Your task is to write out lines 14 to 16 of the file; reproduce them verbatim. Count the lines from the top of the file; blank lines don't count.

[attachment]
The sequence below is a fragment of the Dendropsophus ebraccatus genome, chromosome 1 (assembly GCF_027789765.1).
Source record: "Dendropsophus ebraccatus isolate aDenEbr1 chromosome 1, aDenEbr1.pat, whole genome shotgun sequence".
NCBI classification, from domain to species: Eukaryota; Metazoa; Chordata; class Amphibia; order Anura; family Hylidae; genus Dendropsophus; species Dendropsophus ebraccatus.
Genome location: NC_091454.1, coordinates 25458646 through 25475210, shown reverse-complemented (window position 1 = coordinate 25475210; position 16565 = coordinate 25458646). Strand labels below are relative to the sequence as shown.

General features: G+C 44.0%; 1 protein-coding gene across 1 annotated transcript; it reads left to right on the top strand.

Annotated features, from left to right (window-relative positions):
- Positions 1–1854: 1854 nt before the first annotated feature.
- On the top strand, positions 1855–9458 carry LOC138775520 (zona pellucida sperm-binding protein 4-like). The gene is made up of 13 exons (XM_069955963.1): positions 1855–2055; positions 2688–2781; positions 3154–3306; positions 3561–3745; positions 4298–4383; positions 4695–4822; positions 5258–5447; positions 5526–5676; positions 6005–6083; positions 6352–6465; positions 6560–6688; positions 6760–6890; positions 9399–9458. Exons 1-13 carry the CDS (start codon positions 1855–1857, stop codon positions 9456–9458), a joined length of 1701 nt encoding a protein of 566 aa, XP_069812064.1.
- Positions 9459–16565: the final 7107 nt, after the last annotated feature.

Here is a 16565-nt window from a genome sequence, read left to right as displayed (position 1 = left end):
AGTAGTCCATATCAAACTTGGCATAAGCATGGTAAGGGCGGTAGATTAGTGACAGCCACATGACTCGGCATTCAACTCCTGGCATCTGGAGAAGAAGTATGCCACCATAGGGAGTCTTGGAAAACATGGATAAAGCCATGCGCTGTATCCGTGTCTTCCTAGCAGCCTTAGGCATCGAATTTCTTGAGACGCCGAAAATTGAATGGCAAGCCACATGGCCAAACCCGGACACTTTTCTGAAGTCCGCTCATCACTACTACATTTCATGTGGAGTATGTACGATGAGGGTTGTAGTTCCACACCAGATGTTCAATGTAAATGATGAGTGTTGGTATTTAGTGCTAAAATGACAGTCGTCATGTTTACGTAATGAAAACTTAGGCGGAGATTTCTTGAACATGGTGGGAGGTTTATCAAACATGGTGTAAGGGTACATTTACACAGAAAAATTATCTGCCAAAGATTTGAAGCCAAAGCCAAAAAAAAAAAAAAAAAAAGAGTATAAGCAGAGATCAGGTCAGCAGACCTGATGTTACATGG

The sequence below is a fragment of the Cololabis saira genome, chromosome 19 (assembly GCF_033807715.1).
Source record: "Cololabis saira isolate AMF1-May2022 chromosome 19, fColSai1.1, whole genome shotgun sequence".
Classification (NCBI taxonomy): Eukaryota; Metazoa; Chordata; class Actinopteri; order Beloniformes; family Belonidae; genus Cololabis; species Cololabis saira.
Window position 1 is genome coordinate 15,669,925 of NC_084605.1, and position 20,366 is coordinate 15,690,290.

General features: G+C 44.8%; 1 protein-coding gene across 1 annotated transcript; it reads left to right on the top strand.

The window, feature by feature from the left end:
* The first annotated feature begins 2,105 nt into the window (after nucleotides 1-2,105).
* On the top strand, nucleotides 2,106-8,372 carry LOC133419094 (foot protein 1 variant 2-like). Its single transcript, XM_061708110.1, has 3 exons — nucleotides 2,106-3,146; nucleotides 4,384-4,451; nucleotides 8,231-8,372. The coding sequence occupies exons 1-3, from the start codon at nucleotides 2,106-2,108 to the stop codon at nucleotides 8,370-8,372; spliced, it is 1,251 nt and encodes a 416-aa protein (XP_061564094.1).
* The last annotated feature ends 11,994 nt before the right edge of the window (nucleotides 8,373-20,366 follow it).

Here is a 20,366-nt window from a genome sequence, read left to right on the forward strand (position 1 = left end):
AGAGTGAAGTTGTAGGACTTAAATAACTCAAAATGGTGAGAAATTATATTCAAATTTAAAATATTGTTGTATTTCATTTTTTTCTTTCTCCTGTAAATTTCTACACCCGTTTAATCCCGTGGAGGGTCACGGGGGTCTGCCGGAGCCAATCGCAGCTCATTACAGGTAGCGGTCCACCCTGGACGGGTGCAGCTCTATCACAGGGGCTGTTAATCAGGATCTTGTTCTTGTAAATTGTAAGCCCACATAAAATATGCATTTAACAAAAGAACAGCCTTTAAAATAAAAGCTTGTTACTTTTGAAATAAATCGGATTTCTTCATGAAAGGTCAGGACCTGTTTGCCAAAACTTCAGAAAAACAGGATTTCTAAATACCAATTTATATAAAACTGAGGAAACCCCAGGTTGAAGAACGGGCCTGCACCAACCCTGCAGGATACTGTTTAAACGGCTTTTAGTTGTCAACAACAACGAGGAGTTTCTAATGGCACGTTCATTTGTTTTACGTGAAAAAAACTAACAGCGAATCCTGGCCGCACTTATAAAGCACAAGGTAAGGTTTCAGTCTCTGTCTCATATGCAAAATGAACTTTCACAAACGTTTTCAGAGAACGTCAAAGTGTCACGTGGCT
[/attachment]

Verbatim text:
Classification (NCBI taxonomy): Eukaryota; Metazoa; Chordata; class Actinopteri; order Beloniformes; family Belonidae; genus Cololabis; species Cololabis saira.
Window position 1 is genome coordinate 15,669,925 of NC_084605.1, and position 20,366 is coordinate 15,690,290.

General features: G+C 44.8%; 1 protein-coding gene across 1 annotated transcript; it reads left to right on the top strand.